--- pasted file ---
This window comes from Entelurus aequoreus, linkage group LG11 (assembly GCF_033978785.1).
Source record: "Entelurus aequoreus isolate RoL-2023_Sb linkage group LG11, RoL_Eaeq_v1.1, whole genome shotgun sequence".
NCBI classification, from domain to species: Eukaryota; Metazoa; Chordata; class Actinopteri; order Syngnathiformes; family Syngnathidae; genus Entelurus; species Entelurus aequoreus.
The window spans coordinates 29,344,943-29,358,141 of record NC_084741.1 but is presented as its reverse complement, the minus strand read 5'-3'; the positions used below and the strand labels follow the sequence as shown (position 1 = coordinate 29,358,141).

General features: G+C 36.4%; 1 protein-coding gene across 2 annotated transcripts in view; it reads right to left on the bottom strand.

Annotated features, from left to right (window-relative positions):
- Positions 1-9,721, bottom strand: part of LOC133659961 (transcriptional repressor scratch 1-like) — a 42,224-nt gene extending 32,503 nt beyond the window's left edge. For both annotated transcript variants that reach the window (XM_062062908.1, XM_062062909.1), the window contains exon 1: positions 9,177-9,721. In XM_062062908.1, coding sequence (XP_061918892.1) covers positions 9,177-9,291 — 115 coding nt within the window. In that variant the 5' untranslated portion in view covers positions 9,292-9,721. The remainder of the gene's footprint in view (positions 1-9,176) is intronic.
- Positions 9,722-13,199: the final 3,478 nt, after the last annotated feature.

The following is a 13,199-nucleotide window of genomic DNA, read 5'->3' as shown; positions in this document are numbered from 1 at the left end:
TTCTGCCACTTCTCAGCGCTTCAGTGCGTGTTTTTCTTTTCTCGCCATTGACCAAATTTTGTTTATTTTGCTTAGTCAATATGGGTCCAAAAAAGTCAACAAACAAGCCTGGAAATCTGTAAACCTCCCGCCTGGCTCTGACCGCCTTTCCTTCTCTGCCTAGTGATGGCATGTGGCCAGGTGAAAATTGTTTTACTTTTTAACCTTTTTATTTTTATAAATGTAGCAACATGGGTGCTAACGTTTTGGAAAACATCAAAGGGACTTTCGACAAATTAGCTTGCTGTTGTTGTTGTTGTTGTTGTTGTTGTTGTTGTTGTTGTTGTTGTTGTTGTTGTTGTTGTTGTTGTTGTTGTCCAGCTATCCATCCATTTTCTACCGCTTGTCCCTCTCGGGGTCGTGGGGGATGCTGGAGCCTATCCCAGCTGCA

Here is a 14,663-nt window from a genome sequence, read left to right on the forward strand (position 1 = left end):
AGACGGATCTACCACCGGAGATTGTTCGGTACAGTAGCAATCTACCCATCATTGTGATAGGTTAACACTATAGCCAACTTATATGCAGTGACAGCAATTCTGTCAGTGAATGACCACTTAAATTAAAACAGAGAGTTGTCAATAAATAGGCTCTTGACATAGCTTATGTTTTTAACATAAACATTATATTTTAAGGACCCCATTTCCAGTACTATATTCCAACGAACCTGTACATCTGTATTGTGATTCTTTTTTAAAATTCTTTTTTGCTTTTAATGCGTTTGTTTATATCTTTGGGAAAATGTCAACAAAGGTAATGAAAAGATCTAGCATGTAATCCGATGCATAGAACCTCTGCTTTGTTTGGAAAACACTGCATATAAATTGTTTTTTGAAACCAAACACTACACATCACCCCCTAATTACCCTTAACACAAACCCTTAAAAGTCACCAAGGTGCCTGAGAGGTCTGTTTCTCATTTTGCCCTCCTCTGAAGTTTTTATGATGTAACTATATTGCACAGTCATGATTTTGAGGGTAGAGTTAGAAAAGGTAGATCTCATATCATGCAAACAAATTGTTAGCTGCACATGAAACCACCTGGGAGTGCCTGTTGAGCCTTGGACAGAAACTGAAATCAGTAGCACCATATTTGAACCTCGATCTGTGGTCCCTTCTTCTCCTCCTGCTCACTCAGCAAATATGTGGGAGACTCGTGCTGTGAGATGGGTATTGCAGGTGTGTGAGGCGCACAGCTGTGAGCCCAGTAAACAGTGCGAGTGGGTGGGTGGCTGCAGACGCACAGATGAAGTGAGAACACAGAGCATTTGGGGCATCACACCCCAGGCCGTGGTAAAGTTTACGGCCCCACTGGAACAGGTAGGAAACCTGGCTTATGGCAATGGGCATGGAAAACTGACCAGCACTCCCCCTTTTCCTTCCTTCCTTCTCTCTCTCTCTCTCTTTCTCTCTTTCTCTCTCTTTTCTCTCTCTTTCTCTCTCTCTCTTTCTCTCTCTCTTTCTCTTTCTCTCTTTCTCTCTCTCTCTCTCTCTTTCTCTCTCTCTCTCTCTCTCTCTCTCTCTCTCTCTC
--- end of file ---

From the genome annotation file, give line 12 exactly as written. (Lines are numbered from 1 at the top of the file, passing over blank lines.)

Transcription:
AGACGGATCTACCACCGGAGATTGTTCGGTACAGTAGCAATCTACCCATCATTGTGATAGGTTAACACTATAGCCAACTTATATGCAGTGACAGCAATTCTGTCAGTGAATGACCACTTAAATTAAAACAGAGAGTTGTCAATAAATAGGCTCTTGACATAGCTTATGTTTTTAACATAAACATTATATTTTAAGGACCCCATTTCCAGTACTATATTCCAACGAACCTGTACATCTGTATTGTGATTCTTTTTTAAAATTCTTTTTTGCTTTTAATGCGTTTGTTTATATCTTTGGGAAAATGTCAACAAAGGTAATGAAAAGATCTAGCATGTAATCCGATGCATAGAACCTCTGCTTTGTTTGGAAAACACTGCATATAAATTGTTTTTTGAAACCAAACACTACACATCACCCCCTAATTACCCTTAACACAAACCCTTAAAAGTCACCAAGGTGCCTGAGAGGTCTGTTTCTCATTTTGCCCTCCTCTGAAGTTTTTATGATGTAACTATATTGCACAGTCATGATTTTGAGGGTAGAGTTAGAAAAGGTAGATCTCATATCATGCAAACAAATTGTTAGCTGCACATGAAACCACCTGGGAGTGCCTGTTGAGCCTTGGACAGAAACTGAAATCAGTAGCACCATATTTGAACCTCGATCTGTGGTCCCTTCTTCTCCTCCTGCTCACTCAGCAAATATGTGGGAGACTCGTGCTGTGAGATGGGTATTGCAGGTGTGTGAGGCGCACAGCTGTGAGCCCAGTAAACAGTGCGAGTGGGTGGGTGGCTGCAGACGCACAGATGAAGTGAGAACACAGAGCATTTGGGGCATCACACCCCAGGCCGTGGTAAAGTTTACGGCCCCACTGGAACAGGTAGGAAACCTGGCTTATGGCAATGGGCATGGAAAACTGACCAGCACTCCCCCTTTTCCTTCCTTCCTTCTCTCTCTCTCTCTCTTTCTCTCTTTCTCTCTCTTTTCTCTCTCTTTCTCTCTCTCTCTTTCTCTCTCTCTTTCTCTTTCTCTCTTTCTCTCTCTCTCTCTCTCTTTCTCTCTCTCTCTCTCTCTCTCTCTCTCTCTCTCTC